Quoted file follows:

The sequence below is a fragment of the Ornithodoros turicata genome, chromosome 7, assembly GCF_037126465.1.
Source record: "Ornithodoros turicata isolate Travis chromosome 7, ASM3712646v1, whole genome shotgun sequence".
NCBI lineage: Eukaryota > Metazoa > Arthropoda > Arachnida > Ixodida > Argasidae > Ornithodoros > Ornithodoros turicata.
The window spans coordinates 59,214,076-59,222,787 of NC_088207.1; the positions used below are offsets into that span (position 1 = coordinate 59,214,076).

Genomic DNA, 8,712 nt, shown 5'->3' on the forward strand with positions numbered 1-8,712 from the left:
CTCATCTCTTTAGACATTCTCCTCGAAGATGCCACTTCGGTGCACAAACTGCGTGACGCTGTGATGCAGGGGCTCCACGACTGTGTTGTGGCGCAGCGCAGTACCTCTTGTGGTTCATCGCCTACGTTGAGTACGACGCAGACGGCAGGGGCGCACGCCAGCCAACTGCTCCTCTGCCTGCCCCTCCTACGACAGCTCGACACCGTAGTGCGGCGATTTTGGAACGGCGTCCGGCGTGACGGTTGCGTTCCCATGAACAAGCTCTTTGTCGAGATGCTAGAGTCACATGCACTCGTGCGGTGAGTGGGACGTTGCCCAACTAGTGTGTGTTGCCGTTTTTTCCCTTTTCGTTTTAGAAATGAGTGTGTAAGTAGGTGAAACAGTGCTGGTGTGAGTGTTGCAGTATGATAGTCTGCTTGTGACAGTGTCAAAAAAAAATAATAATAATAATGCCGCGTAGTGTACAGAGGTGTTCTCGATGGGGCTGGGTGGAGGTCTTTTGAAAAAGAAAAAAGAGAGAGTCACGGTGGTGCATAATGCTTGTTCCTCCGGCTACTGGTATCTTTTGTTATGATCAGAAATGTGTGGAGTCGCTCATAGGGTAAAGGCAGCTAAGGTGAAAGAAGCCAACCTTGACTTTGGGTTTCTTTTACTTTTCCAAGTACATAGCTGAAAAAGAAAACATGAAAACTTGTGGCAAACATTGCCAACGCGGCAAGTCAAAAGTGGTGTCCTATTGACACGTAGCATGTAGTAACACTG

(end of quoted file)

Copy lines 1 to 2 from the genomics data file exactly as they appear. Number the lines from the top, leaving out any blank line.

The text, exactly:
The sequence below is a fragment of the Ornithodoros turicata genome, chromosome 7, assembly GCF_037126465.1.
Source record: "Ornithodoros turicata isolate Travis chromosome 7, ASM3712646v1, whole genome shotgun sequence".